Six inspirational things we've learned from Tim Peake's news conference
The British astronaut has spoken about his time in space at his first press conference since being back on Earth. We've put together some of the best bits.
Never give up - British astronaut Tim Peake has been speaking at his first news conference since returning to Earth and has been answering some questions about his time in space. When someone asked Tim what his message would be to the children of the UK, he said: "Don't let anybody tell you you can't do anything." Tim said he didn't get very good grades when he was at school, but that didn't stop him from trying really hard to become an astronaut.
He'd do it all again - Tim spent six months living on board the International Space Station. When asked if he'd do it again, he said: "I would go back in a heartbeat!" But he also said he missed his family a lot while he was up in space and is looking forward to spending some time with them.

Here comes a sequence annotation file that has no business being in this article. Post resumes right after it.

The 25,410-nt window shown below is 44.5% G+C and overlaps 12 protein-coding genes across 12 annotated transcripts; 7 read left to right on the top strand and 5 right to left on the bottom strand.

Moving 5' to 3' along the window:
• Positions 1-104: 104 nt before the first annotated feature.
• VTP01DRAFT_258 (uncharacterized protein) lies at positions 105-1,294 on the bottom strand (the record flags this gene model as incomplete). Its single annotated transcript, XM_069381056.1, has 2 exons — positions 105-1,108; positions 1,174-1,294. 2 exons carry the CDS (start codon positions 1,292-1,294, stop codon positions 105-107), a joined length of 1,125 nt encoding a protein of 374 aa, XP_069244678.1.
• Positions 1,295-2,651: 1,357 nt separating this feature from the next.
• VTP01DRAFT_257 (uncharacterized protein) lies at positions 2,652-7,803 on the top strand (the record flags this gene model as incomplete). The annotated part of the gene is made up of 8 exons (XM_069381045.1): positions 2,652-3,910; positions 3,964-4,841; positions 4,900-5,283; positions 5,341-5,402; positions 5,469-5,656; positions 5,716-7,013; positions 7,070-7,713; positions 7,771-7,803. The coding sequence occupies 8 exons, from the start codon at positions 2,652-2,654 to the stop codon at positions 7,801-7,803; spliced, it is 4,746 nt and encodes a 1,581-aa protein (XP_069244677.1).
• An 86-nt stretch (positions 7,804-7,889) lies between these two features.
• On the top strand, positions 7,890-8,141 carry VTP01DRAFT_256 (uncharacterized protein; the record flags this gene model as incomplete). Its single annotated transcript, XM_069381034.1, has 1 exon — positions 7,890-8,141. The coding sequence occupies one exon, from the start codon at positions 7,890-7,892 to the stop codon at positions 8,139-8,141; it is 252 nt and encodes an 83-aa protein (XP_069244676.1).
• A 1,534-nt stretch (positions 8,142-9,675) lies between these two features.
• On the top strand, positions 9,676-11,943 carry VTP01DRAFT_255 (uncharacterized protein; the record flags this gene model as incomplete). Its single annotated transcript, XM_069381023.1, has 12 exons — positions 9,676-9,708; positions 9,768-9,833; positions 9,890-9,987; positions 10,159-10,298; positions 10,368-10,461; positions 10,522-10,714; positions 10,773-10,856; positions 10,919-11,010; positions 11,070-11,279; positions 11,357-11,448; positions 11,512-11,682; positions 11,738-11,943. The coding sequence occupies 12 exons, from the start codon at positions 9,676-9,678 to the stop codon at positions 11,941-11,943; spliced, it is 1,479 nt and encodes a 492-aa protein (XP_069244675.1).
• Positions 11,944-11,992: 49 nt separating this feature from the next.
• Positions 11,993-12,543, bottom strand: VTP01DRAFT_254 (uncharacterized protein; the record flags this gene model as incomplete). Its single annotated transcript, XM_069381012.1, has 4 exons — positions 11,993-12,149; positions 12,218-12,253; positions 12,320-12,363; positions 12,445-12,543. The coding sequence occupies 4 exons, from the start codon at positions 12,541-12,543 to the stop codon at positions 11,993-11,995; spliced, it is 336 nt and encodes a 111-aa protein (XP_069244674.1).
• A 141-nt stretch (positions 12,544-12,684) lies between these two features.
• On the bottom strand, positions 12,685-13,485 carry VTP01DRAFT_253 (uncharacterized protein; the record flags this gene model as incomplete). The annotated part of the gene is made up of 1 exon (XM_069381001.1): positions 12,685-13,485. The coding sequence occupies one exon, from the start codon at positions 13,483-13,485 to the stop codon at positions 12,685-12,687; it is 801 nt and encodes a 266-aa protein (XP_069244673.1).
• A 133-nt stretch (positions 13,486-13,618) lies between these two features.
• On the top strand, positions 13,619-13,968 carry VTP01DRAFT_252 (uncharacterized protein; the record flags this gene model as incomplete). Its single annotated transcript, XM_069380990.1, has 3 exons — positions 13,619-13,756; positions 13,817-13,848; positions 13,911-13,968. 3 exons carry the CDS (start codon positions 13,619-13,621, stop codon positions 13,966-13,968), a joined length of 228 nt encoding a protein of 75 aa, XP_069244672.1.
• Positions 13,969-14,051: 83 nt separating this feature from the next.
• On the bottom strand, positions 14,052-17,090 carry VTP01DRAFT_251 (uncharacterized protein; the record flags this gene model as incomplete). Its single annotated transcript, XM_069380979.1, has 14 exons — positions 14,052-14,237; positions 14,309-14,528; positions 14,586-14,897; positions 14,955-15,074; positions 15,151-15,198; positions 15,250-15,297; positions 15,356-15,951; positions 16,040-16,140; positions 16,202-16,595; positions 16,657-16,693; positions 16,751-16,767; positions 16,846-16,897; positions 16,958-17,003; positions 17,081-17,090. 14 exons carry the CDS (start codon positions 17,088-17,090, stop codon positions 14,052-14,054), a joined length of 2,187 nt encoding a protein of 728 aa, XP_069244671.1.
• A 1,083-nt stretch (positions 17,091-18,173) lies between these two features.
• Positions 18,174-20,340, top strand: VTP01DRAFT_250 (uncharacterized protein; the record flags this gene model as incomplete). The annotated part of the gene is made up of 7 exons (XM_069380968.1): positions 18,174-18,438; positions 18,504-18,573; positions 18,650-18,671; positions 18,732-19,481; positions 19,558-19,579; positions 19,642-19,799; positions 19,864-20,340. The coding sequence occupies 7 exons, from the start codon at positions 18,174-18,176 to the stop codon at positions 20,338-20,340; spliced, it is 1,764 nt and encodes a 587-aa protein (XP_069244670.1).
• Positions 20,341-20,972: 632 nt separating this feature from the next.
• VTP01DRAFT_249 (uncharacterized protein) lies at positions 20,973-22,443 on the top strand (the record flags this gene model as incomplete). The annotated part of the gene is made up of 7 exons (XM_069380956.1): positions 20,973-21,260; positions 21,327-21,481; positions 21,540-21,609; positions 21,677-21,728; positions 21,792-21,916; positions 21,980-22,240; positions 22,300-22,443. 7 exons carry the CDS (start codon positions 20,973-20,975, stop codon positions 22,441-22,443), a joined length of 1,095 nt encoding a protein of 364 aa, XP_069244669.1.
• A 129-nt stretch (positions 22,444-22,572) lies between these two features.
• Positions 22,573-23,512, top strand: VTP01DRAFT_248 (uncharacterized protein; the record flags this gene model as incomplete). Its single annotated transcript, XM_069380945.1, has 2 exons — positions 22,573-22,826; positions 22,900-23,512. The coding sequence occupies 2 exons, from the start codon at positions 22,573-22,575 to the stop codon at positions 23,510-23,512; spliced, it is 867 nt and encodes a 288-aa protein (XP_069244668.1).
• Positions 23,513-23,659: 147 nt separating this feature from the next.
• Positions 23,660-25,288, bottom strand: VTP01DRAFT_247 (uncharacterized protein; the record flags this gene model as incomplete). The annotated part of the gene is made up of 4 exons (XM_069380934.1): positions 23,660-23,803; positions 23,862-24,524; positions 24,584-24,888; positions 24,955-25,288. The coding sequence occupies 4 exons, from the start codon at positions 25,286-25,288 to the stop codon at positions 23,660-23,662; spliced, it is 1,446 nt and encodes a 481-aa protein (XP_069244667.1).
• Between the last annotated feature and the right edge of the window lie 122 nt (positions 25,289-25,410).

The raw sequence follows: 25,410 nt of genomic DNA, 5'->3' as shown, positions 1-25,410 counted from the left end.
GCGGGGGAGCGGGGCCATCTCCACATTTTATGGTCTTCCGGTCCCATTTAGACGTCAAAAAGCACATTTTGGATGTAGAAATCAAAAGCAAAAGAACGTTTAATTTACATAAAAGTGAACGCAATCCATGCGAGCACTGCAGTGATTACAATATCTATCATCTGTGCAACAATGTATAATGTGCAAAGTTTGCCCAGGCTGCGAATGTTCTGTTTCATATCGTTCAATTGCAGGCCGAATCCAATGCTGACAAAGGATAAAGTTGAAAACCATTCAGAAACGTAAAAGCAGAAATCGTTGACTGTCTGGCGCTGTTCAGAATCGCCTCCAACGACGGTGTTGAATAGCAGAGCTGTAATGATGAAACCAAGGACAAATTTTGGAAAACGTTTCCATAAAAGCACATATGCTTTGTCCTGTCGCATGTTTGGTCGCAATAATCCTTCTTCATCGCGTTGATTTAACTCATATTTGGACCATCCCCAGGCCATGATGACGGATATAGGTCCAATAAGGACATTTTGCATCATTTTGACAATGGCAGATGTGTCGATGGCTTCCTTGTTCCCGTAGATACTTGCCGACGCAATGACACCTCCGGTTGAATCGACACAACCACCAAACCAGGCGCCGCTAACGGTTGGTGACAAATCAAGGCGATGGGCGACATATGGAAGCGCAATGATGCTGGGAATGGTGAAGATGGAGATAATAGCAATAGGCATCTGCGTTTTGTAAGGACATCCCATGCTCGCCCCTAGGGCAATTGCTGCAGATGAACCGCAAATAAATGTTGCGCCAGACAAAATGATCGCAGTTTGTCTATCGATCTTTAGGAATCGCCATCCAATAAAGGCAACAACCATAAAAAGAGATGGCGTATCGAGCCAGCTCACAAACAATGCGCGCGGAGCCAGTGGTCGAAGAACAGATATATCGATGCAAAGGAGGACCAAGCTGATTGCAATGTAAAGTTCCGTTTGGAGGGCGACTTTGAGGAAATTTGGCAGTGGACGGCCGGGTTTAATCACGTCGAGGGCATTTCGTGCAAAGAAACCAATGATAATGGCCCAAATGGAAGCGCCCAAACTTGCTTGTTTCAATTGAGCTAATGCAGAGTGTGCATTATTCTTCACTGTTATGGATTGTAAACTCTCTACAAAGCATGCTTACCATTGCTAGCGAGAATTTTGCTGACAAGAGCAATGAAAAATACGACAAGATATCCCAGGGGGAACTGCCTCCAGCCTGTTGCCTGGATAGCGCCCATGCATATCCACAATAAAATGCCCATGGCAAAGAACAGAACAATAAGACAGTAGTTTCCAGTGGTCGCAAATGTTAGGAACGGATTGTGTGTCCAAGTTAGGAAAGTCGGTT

Normality is key - When he was living on board the ISS, Tim said that he tried to make sure he did the normal everyday things that he would do when he was back on Earth. So that he didn't feel too freaked out that he was in space.
Home comforts - During the news conference, one of the reporters asked Tim if he was glad to be using Earth toilets again! To which Tim said it was "great!" and that living in micro-gravity was incredible, but there are some things you do miss about Earth like the toilets!
Unexpected surprises are the best - Whilst he was on board the ISS, Tim took some amazing pictures of the Earth and space. One reporter asked him which one was his favourite. Tim said his favourite pictures were the unexpected ones, when something incredible happened out of the blue, like a storm or the aurora borealis, and he quickly snapped it. He said the best one of these was a picture he took of the Milky Way whilst he was brushing his teeth on the Cupola - a module on the ISS.
Science experiments are cool - Whilst on board the ISS, Tim was involved in more than 250 experiments in space. Sometimes they were small, like flipping a switch, but others were more exciting like testing out the airlock, controlling a rover on Earth, and doing a controlled "flame combustion" test on board the ISS. Tim hopes more people will want to get involved in studying science in the future.